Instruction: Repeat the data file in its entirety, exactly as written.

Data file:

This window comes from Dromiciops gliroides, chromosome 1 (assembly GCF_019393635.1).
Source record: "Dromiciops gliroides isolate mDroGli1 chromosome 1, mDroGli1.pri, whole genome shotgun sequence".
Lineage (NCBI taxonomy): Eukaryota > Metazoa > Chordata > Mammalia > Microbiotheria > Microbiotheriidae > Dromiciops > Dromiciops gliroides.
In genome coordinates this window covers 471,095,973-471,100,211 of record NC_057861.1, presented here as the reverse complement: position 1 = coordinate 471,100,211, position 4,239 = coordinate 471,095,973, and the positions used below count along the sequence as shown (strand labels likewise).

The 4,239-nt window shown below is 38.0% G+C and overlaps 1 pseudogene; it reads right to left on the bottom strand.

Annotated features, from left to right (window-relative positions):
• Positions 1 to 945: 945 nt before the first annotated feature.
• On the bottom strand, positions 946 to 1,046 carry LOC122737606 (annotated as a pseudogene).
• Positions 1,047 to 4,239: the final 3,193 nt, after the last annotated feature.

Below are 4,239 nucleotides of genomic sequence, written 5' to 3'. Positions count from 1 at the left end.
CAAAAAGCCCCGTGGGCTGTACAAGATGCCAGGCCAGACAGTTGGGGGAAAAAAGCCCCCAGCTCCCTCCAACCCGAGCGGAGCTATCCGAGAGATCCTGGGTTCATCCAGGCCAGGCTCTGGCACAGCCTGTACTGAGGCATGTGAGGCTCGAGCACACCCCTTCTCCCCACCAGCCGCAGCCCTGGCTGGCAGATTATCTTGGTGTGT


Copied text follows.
This window comes from Dromiciops gliroides, chromosome 1 (assembly GCF_019393635.1).
Source record: "Dromiciops gliroides isolate mDroGli1 chromosome 1, mDroGli1.pri, whole genome shotgun sequence".
Lineage (NCBI taxonomy): Eukaryota > Metazoa > Chordata > Mammalia > Microbiotheria > Microbiotheriidae > Dromiciops > Dromiciops gliroides.
In genome coordinates this window covers 471,095,973-471,100,211 of record NC_057861.1, presented here as the reverse complement: position 1 = coordinate 471,100,211, position 4,239 = coordinate 471,095,973, and the positions used below count along the sequence as shown (strand labels likewise).

The 4,239-nt window shown below is 38.0% G+C and overlaps 1 pseudogene; it reads right to left on the bottom strand.

Annotated features, from left to right (window-relative positions):
• Positions 1 to 945: 945 nt before the first annotated feature.
• On the bottom strand, positions 946 to 1,046 carry LOC122737606 (annotated as a pseudogene).
• Positions 1,047 to 4,239: the final 3,193 nt, after the last annotated feature.

Below are 4,239 nucleotides of genomic sequence, written 5' to 3'. Positions count from 1 at the left end.
CAAAAAGCCCCGTGGGCTGTACAAGATGCCAGGCCAGACAGTTGGGGGAAAAAAGCCCCCAGCTCCCTCCAACCCGAGCGGAGCTATCCGAGAGATCCTGGGTTCATCCAGGCCAGGCTCTGGCACAGCCTGTACTGAGGCATGTGAGGCTCGAGCACACCCCTTCTCCCCACCAGCCGCAGCCCTGGCTGGCAGATTATCTTGGTGTGT